PFA No-Contact Orders
Pennsylvania's Protection from Abuse Act authorizes courts to issue broad protection from abuse (PFA) orders. PFA orders are to restrain individuals who have abused or threatened to abuse their spouse, household family member, or another intimate partner. PFA orders may protect those persons by evicting the restrained party from the home. PFA orders may also require the restrained party to give up child custody and to provide spousal and child support. PFA orders also commonly include no-contact terms prohibiting the restrained party from having any communication, whether in person or otherwise, with the protected party.
PFA No-Contact Criminal Penalties
Pennsylvania's Protection from Abuse Act authorizes the courts to enforce their PFA orders with criminal contempt proceedings. The protected person or law enforcement may charge the restrained party with violating the PFA order. If the court finds the restrained party did in fact violate the PFA order, then the court may hold the restrained party in criminal contempt. Criminal contempt carries a fine of up to $1,000 and imprisonment of up to six months. PFA orders are serious business. Violating a PFA order is a serious crime that can cause a restrained party to lose a home, job, career, finances, and reputation.
PFA No-Contact Orders and Facebook Use
Various forms of Facebook use and other social media use can violate a PFA no-contact order. Restrained persons may mistakenly assume that a PFA no-contact order applies only to in-person contact, telephone contact, and maybe also emails or even text messages. Judges write PFA orders to meet the parties' specific circumstances. Depending on the specific PFA order's terms, all or any of those communication forms may violate a PFA order. But so, too, may Facebook private messages, public posts, friend requests, and even likes. See this media report of the arrest and PFA contempt charge against a man who reportedly liked his protected ex-girlfriend's Facebook photos. Another public report indicates that following a protected person on Pinterest or sending a Google Plus invitation to a protected person can also lead to contempt charges.
Facebook Use Can Be Evidence in PFA Contempt Hearings
Plainly, Facebook use can be evidence in a PFA contempt proceeding. A person whom a PFA no-contact order protects may construe a Facebook like, message, or post as the restrained party's attempt to annoy, harass, threaten, or otherwise unduly influence and abuse. If the Facebook use is indeed the restrained party's effort to communicate with the protected person, then that Facebook use could violate the court's PFA no-contact order. A protected person may charge the restrained party with violating a PFA no-contact order. So, too, may police. When a protected person or police charge a restrained party with PFA contempt, they may use Facebook evidence to prove the charge. Take as an example of the contempt risk, one Pennsylvania case in which the appellate court affirmed a contempt finding, $300 fine, and ninety-day jail sentence for a restrained man who texted his protected ex-spouse.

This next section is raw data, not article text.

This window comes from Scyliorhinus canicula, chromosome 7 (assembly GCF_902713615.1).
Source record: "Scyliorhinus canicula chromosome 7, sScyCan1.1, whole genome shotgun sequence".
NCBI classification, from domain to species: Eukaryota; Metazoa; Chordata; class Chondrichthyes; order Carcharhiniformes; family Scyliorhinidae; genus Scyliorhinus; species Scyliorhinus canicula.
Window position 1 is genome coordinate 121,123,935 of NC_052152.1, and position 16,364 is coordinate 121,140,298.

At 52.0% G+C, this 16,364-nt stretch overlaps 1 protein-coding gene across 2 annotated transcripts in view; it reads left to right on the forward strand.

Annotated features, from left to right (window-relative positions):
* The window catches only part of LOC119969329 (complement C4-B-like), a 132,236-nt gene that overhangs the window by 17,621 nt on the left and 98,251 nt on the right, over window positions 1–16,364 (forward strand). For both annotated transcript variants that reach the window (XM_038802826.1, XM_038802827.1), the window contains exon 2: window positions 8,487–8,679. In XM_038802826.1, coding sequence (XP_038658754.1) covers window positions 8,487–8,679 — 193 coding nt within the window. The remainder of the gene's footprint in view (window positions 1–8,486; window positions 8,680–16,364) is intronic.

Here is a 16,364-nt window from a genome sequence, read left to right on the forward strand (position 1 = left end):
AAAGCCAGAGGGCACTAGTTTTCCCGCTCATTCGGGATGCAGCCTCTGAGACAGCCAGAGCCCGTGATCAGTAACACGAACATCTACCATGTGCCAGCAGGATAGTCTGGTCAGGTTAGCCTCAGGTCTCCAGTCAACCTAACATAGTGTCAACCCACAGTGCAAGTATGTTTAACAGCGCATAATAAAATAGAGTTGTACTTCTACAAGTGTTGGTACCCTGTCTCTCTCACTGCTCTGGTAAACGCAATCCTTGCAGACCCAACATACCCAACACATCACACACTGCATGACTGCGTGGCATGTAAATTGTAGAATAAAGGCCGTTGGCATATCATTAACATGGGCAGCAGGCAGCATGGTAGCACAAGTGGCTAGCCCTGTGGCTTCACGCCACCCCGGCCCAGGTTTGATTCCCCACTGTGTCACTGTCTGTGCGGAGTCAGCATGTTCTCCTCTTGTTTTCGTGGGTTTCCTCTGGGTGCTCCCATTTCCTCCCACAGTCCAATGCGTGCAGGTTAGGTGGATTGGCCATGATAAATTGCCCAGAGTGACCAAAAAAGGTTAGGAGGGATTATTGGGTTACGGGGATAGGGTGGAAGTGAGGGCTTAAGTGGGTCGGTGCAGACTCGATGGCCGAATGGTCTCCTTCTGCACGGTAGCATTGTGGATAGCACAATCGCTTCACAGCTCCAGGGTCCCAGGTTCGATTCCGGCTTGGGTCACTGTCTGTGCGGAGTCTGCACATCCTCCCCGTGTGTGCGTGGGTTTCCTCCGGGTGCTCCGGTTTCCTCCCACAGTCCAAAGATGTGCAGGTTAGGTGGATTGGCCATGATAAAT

The Burden of Proof in PFA Contempt Hearings
A restrained party whom a protected party or police charge with violating a PFA no-contact order through Facebook use can have several ways to defend the charges. A charge is not a conviction. Expert legal representation from Pennsylvania criminal defense attorney Joseph D. Lento can help beat the contempt charge. The person bringing the charge, whether the protected person or the police, has the burden to prove the charge. Because the charge is one of indirect criminal contempt, a crime punishable with imprisonment, the person bringing the charge must prove the charge beyond a reasonable doubt. An effective defense to the contempt charge needs only to raise a reasonable doubt. Aggressive attorney defense of the charge may well do so.
Defending Facebook Use in PFA Contempt Hearings
Intent as a Defense. As a skilled and experienced criminal defense counsel, attorney Lento may well show reasonable doubt about a contempt charge based on Facebook, in any number of ways. Facebook messages, likes, invitations, and posts can be for individuals or for broad or narrow groups, depending on the user's intentions. A restrained party who intends a Facebook message, like, invitation, or post for a third party may inadvertently and innocently share the communication with the protected party. Evidence of the restrained party's inadvertent and innocent transmission within a Facebook forum can readily raise a reasonable doubt about a contempt charge. The restrained party may only need the party's own testimony, the testimony of the post's intended recipient, or the testimony of an expert on Facebook function and use.